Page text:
E-mail: david.g.splinter at gmail.com

Mail Address:
Joint Committee on Taxation
1625 Longworth Building
Washington, DC 20515

DavidSplinter.com

Curriculum Vitae

Publications
"Income Volatility and Mobility: U.S. Income Tax Data, 1999-2007"
with Victoria Bryant and John Diamond. Proceedings of the 102nd Annual Conference of the National Tax Association, 2009.

ABSTRACT: How do earnings volatility and mobility impact different income groups? We describe household earnings volatility by the full distribution of percent earnings changes and contrast measures of relative and absolute mobility using a panel of U.S. income tax returns from 1999 to 2007. While earnings volatility looks similar across most of the income distribution, we find more volatility among the bottom quintile of households, mostly from earnings gains, and more volatility among the top one percent, mostly from earnings losses. In contrast to typical findings of lower relative mobility among the bottom and top quintiles, we find higher absolute earnings mobility among households at the extremes of the distribution.

Other version: Baker Institute of Public Policy Working Paper. 2010.

"Financial Risk Management for Investment Planning of New Commodities Considering Plant Location and Budgeting"
with Javier Lavaja, Adam Adler, Jeremy Jones, Trung Pham, Kristin Smart, Michael Steele, and Miguel J. Bagajewicz, Industrial & Engineering Chemistry Research 45, no. 22 (2006): 7582-91.

ABSTRACT: The classical capacity planning problem considers the determination of the initial capacity for a particular network of processes and the timing and size of the future expansions. The data used for such a model are the forecasted demands and prices of raw material and products, as well as the utility costs. This paper expands the problem to also consider plant location, transportation of raw materials, and transportation of product to consumer markets. We also add budgeting constraints, which follow the cash flow through the life of the project and allow the project to finance the expansions. Finally, we add considerations about the price of the product in different markets. To illustrate the technique, we consider the case of ethyl lactate, a green solvent. The model was made stochastic, and financial risk is managed.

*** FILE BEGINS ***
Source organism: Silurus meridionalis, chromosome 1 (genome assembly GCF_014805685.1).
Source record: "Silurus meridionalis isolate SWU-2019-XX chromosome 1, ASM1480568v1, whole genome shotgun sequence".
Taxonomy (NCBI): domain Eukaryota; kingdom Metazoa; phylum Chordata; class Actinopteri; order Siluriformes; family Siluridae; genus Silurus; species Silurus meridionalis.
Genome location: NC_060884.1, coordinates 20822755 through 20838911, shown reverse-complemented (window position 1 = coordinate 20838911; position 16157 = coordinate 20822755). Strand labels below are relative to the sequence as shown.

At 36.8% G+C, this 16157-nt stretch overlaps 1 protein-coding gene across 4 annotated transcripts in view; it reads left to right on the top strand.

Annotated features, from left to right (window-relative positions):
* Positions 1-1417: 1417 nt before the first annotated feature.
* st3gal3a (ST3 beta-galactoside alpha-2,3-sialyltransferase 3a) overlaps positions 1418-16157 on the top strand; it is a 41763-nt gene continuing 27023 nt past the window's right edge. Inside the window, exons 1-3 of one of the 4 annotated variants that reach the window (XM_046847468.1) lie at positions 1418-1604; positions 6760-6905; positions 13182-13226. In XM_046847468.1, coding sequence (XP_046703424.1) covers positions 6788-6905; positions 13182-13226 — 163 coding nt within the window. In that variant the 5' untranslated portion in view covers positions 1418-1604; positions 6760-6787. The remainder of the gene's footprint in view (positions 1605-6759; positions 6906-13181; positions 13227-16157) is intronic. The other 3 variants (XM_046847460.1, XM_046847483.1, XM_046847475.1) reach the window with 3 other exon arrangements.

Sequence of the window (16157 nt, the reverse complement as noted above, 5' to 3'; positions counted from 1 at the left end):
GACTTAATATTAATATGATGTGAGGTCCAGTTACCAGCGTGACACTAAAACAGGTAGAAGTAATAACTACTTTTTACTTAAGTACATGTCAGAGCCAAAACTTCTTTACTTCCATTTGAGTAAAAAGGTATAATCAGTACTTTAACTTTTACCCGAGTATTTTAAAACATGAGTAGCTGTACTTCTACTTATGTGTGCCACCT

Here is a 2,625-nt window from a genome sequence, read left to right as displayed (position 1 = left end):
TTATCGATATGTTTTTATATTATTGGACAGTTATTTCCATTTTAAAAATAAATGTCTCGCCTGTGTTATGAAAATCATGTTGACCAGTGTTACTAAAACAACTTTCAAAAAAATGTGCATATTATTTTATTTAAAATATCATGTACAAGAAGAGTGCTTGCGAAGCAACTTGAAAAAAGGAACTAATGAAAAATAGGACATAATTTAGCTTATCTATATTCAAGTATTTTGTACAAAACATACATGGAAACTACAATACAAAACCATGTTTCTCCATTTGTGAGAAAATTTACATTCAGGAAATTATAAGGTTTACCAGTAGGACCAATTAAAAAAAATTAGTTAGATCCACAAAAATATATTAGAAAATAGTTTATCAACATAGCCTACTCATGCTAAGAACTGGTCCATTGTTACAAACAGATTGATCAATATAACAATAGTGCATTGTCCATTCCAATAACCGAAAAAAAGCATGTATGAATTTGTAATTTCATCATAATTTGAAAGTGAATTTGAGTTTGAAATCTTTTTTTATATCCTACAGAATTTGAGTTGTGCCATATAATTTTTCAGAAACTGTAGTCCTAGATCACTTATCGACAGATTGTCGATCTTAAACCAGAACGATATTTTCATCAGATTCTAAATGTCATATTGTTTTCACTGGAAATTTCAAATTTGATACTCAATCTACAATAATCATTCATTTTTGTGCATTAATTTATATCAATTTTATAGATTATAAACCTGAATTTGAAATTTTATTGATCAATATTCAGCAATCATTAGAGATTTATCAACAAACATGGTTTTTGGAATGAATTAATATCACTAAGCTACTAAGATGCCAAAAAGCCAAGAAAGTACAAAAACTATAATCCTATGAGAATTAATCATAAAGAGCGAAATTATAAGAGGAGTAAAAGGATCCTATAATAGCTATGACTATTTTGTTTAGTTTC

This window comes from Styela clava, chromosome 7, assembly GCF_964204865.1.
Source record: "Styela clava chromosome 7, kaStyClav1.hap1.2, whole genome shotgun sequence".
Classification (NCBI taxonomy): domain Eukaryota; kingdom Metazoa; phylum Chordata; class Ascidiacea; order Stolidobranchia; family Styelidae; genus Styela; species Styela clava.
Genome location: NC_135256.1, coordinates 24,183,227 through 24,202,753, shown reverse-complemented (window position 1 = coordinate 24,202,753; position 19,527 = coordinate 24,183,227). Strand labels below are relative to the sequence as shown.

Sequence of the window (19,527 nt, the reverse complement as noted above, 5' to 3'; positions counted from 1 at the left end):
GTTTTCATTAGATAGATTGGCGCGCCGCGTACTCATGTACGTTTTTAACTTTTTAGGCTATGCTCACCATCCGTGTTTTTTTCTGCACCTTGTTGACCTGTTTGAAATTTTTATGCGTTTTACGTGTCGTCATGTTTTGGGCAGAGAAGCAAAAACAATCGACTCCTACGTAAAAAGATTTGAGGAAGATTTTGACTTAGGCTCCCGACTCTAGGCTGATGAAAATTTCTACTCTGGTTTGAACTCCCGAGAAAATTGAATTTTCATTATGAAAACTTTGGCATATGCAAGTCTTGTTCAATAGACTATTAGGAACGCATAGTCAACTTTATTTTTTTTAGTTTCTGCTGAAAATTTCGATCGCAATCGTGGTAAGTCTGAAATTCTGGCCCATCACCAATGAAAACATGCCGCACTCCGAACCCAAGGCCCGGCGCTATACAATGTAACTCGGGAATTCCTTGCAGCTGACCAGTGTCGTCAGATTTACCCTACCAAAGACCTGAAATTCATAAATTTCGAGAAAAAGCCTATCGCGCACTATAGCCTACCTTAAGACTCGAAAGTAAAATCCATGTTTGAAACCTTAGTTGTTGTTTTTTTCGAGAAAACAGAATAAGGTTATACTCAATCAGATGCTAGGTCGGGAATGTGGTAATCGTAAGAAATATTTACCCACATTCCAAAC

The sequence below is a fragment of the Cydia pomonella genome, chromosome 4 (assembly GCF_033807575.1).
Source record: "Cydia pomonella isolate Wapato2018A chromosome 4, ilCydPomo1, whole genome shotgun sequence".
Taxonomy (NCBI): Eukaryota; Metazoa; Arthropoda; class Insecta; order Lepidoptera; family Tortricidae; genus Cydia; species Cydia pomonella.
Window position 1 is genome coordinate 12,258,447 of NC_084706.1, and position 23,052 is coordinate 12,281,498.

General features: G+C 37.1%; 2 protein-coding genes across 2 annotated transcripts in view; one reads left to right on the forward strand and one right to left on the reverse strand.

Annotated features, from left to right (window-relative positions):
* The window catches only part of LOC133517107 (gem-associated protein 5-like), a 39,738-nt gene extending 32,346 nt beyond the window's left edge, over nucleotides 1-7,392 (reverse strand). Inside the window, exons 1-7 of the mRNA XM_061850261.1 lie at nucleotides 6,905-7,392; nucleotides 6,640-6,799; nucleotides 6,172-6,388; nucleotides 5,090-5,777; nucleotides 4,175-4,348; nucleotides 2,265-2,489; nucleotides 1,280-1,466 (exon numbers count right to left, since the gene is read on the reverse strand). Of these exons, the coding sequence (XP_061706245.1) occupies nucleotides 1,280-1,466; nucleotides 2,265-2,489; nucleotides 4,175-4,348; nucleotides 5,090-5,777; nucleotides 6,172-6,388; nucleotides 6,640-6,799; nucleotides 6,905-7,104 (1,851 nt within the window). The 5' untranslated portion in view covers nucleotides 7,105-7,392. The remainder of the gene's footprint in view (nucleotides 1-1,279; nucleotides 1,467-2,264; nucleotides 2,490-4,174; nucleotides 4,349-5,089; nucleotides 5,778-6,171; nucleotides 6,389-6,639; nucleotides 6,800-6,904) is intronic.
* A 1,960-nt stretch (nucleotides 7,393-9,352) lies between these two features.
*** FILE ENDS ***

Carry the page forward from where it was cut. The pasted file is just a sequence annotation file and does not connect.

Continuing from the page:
Showing Economic Data with Dynamic Graphs

Family earnings mobility from 1980 to 1990 using income tax panel data. The graph tracks families in the panel in both 1980 and 1990, so those entering or leaving the sample (marriage, divorce, etc.) are excluded. Quintiles are staggered to show quintile to quintile movements. Bubble size shows the fraction of families and bubble color shows each group's original mean earnings in 2010 dollars. Press the play button on the bottom left.

Just showing quintiles at the beginning and ending of a period conceals earnings movements along the way. This graph adds movements to 1985 quintiles. Only the initial 3rd quintile is shown to keep the graph clear. Bubble size shows the fraction of 3rd quintile families and color shows 1985 earnings (in 2010 dollars).

Increased annual earnings inequality 1980-1990 using U.S. income tax panel data.